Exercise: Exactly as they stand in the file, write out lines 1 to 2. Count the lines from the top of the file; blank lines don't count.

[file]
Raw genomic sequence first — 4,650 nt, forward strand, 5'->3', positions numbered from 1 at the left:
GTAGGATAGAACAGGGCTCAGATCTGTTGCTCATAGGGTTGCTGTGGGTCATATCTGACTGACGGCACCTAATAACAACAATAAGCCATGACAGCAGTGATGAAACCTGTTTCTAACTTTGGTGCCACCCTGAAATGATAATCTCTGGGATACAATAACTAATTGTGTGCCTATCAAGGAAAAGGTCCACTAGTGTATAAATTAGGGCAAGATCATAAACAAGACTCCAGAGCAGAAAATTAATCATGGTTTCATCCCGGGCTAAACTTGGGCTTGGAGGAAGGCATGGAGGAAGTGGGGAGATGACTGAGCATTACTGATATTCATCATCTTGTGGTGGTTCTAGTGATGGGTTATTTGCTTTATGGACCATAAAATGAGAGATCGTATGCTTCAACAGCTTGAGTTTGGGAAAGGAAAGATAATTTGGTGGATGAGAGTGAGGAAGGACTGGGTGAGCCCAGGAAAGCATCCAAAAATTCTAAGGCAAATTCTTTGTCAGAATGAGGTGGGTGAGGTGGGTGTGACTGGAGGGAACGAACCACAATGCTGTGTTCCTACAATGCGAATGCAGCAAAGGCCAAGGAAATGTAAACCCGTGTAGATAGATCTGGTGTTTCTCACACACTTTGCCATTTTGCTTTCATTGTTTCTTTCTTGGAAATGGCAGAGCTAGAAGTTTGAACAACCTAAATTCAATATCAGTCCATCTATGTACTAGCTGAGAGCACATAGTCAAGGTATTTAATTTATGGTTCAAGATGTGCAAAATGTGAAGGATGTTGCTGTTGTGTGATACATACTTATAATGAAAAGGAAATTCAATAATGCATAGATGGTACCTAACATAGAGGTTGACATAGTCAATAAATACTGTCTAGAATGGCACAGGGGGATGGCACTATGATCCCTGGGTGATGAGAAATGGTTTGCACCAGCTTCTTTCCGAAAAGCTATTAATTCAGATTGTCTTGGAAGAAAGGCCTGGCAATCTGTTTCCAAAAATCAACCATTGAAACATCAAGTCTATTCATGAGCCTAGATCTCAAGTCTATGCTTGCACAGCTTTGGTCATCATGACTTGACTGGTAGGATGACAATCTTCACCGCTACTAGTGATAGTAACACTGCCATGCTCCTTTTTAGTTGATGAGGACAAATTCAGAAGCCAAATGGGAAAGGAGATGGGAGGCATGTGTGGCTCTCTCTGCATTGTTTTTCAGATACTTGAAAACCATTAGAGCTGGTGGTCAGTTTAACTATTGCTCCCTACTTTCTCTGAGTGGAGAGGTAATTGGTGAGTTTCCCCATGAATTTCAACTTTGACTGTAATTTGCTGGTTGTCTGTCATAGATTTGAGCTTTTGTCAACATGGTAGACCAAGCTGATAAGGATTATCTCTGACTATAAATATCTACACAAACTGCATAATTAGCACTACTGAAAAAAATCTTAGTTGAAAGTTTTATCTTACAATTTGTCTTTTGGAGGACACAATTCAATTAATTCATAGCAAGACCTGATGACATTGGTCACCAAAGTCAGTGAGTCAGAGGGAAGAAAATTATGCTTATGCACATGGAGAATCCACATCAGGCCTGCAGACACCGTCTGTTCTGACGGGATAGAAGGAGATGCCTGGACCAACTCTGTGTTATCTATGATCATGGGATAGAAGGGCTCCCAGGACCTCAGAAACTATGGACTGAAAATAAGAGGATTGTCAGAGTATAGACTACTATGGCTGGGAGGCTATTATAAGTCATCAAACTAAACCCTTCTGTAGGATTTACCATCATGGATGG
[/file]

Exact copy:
Raw genomic sequence first — 4,650 nt, forward strand, 5'->3', positions numbered from 1 at the left:
GTAGGATAGAACAGGGCTCAGATCTGTTGCTCATAGGGTTGCTGTGGGTCATATCTGACTGACGGCACCTAATAACAACAATAAGCCATGACAGCAGTGATGAAACCTGTTTCTAACTTTGGTGCCACCCTGAAATGATAATCTCTGGGATACAATAACTAATTGTGTGCCTATCAAGGAAAAGGTCCACTAGTGTATAAATTAGGGCAAGATCATAAACAAGACTCCAGAGCAGAAAATTAATCATGGTTTCATCCCGGGCTAAACTTGGGCTTGGAGGAAGGCATGGAGGAAGTGGGGAGATGACTGAGCATTACTGATATTCATCATCTTGTGGTGGTTCTAGTGATGGGTTATTTGCTTTATGGACCATAAAATGAGAGATCGTATGCTTCAACAGCTTGAGTTTGGGAAAGGAAAGATAATTTGGTGGATGAGAGTGAGGAAGGACTGGGTGAGCCCAGGAAAGCATCCAAAAATTCTAAGGCAAATTCTTTGTCAGAATGAGGTGGGTGAGGTGGGTGTGACTGGAGGGAACGAACCACAATGCTGTGTTCCTACAATGCGAATGCAGCAAAGGCCAAGGAAATGTAAACCCGTGTAGATAGATCTGGTGTTTCTCACACACTTTGCCATTTTGCTTTCATTGTTTCTTTCTTGGAAATGGCAGAGCTAGAAGTTTGAACAACCTAAATTCAATATCAGTCCATCTATGTACTAGCTGAGAGCACATAGTCAAGGTATTTAATTTATGGTTCAAGATGTGCAAAATGTGAAGGATGTTGCTGTTGTGTGATACATACTTATAATGAAAAGGAAATTCAATAATGCATAGATGGTACCTAACATAGAGGTTGACATAGTCAATAAATACTGTCTAGAATGGCACAGGGGGATGGCACTATGATCCCTGGGTGATGAGAAATGGTTTGCACCAGCTTCTTTCCGAAAAGCTATTAATTCAGATTGTCTTGGAAGAAAGGCCTGGCAATCTGTTTCCAAAAATCAACCATTGAAACATCAAGTCTATTCATGAGCCTAGATCTCAAGTCTATGCTTGCACAGCTTTGGTCATCATGACTTGACTGGTAGGATGACAATCTTCACCGCTACTAGTGATAGTAACACTGCCATGCTCCTTTTTAGTTGATGAGGACAAATTCAGAAGCCAAATGGGAAAGGAGATGGGAGGCATGTGTGGCTCTCTCTGCATTGTTTTTCAGATACTTGAAAACCATTAGAGCTGGTGGTCAGTTTAACTATTGCTCCCTACTTTCTCTGAGTGGAGAGGTAATTGGTGAGTTTCCCCATGAATTTCAACTTTGACTGTAATTTGCTGGTTGTCTGTCATAGATTTGAGCTTTTGTCAACATGGTAGACCAAGCTGATAAGGATTATCTCTGACTATAAATATCTACACAAACTGCATAATTAGCACTACTGAAAAAAATCTTAGTTGAAAGTTTTATCTTACAATTTGTCTTTTGGAGGACACAATTCAATTAATTCATAGCAAGACCTGATGACATTGGTCACCAAAGTCAGTGAGTCAGAGGGAAGAAAATTATGCTTATGCACATGGAGAATCCACATCAGGCCTGCAGACACCGTCTGTTCTGACGGGATAGAAGGAGATGCCTGGACCAACTCTGTGTTATCTATGATCATGGGATAGAAGGGCTCCCAGGACCTCAGAAACTATGGACTGAAAATAAGAGGATTGTCAGAGTATAGACTACTATGGCTGGGAGGCTATTATAAGTCATCAAACTAAACCCTTCTGTAGGATTTACCATCATGGATGG